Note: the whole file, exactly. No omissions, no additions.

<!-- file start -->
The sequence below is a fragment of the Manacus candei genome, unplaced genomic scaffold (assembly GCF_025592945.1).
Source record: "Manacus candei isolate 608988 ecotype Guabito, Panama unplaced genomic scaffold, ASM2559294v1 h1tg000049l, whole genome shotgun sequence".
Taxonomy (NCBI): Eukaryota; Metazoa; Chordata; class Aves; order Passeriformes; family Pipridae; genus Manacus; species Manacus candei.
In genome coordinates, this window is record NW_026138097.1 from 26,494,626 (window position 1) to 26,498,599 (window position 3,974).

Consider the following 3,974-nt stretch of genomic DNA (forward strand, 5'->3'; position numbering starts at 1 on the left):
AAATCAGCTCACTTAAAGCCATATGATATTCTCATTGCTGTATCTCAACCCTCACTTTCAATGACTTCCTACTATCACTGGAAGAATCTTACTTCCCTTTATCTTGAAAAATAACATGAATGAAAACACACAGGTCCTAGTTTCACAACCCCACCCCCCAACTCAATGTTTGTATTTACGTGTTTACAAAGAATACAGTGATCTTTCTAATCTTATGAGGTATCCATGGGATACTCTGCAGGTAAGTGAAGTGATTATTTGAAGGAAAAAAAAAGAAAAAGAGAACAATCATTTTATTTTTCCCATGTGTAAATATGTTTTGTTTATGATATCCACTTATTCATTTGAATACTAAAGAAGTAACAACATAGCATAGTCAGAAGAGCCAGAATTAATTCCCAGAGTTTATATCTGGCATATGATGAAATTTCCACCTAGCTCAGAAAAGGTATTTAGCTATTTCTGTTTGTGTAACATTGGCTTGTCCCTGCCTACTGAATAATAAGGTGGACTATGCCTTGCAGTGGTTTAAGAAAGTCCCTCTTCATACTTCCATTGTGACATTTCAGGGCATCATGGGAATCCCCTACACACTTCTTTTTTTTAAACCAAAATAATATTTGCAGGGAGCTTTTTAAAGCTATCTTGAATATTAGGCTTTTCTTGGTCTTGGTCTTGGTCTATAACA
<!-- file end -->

The sequence below is a fragment of the Manacus candei genome, unplaced genomic scaffold (assembly GCF_025592945.1).
Source record: "Manacus candei isolate 608988 ecotype Guabito, Panama unplaced genomic scaffold, ASM2559294v1 h1tg000049l, whole genome shotgun sequence".
Taxonomy (NCBI): Eukaryota; Metazoa; Chordata; class Aves; order Passeriformes; family Pipridae; genus Manacus; species Manacus candei.
In genome coordinates, this window is record NW_026138097.1 from 26,494,626 (window position 1) to 26,498,599 (window position 3,974).

Consider the following 3,974-nt stretch of genomic DNA (forward strand, 5'->3'; position numbering starts at 1 on the left):
AAATCAGCTCACTTAAAGCCATATGATATTCTCATTGCTGTATCTCAACCCTCACTTTCAATGACTTCCTACTATCACTGGAAGAATCTTACTTCCCTTTATCTTGAAAAATAACATGAATGAAAACACACAGGTCCTAGTTTCACAACCCCACCCCCCAACTCAATGTTTGTATTTACGTGTTTACAAAGAATACAGTGATCTTTCTAATCTTATGAGGTATCCATGGGATACTCTGCAGGTAAGTGAAGTGATTATTTGAAGGAAAAAAAAAGAAAAAGAGAACAATCATTTTATTTTTCCCATGTGTAAATATGTTTTGTTTATGATATCCACTTATTCATTTGAATACTAAAGAAGTAACAACATAGCATAGTCAGAAGAGCCAGAATTAATTCCCAGAGTTTATATCTGGCATATGATGAAATTTCCACCTAGCTCAGAAAAGGTATTTAGCTATTTCTGTTTGTGTAACATTGGCTTGTCCCTGCCTACTGAATAATAAGGTGGACTATGCCTTGCAGTGGTTTAAGAAAGTCCCTCTTCATACTTCCATTGTGACATTTCAGGGCATCATGGGAATCCCCTACACACTTCTTTTTTTTAAACCAAAATAATATTTGCAGGGAGCTTTTTAAAGCTATCTTGAATATTAGGCTTTTCTTGGTCTTGGTCTTGGTCTATAACA